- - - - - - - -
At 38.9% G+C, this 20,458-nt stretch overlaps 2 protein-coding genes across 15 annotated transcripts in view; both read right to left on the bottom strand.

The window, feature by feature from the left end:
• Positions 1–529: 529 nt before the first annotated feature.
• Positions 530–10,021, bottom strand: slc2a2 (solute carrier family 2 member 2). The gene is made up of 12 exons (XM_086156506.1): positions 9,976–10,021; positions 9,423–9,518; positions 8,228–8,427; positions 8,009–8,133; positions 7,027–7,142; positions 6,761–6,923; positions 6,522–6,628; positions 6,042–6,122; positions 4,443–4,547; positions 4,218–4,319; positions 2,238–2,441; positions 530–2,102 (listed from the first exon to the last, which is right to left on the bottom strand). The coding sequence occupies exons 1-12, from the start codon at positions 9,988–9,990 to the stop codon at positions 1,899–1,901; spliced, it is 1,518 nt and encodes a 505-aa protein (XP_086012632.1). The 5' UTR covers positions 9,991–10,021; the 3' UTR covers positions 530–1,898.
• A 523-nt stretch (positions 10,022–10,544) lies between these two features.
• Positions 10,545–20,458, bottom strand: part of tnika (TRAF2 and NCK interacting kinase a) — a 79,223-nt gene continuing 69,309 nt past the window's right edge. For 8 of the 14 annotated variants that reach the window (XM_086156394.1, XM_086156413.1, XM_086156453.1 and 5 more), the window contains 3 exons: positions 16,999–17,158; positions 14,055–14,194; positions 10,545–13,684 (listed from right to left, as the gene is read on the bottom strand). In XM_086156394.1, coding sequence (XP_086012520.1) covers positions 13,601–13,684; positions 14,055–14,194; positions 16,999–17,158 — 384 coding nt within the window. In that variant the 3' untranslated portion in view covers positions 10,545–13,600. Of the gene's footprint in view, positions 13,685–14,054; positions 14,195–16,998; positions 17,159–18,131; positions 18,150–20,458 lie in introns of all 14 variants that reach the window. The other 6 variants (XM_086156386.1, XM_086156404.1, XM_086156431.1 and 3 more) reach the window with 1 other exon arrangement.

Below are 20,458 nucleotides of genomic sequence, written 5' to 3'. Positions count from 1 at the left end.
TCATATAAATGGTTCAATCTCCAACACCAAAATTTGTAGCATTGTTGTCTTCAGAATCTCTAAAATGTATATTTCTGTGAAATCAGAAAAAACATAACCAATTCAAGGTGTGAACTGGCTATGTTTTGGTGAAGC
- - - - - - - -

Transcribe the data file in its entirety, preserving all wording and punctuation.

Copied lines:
At 38.9% G+C, this 20,458-nt stretch overlaps 2 protein-coding genes across 15 annotated transcripts in view; both read right to left on the bottom strand.

The window, feature by feature from the left end:
• Positions 1–529: 529 nt before the first annotated feature.
• Positions 530–10,021, bottom strand: slc2a2 (solute carrier family 2 member 2). The gene is made up of 12 exons (XM_086156506.1): positions 9,976–10,021; positions 9,423–9,518; positions 8,228–8,427; positions 8,009–8,133; positions 7,027–7,142; positions 6,761–6,923; positions 6,522–6,628; positions 6,042–6,122; positions 4,443–4,547; positions 4,218–4,319; positions 2,238–2,441; positions 530–2,102 (listed from the first exon to the last, which is right to left on the bottom strand). The coding sequence occupies exons 1-12, from the start codon at positions 9,988–9,990 to the stop codon at positions 1,899–1,901; spliced, it is 1,518 nt and encodes a 505-aa protein (XP_086012632.1). The 5' UTR covers positions 9,991–10,021; the 3' UTR covers positions 530–1,898.
• A 523-nt stretch (positions 10,022–10,544) lies between these two features.
• Positions 10,545–20,458, bottom strand: part of tnika (TRAF2 and NCK interacting kinase a) — a 79,223-nt gene continuing 69,309 nt past the window's right edge. For 8 of the 14 annotated variants that reach the window (XM_086156394.1, XM_086156413.1, XM_086156453.1 and 5 more), the window contains 3 exons: positions 16,999–17,158; positions 14,055–14,194; positions 10,545–13,684 (listed from right to left, as the gene is read on the bottom strand). In XM_086156394.1, coding sequence (XP_086012520.1) covers positions 13,601–13,684; positions 14,055–14,194; positions 16,999–17,158 — 384 coding nt within the window. In that variant the 3' untranslated portion in view covers positions 10,545–13,600. Of the gene's footprint in view, positions 13,685–14,054; positions 14,195–16,998; positions 17,159–18,131; positions 18,150–20,458 lie in introns of all 14 variants that reach the window. The other 6 variants (XM_086156386.1, XM_086156404.1, XM_086156431.1 and 3 more) reach the window with 1 other exon arrangement.

Below are 20,458 nucleotides of genomic sequence, written 5' to 3'. Positions count from 1 at the left end.
TCATATAAATGGTTCAATCTCCAACACCAAAATTTGTAGCATTGTTGTCTTCAGAATCTCTAAAATGTATATTTCTGTGAAATCAGAAAAAACATAACCAATTCAAGGTGTGAACTGGCTATGTTTTGGTGAAGC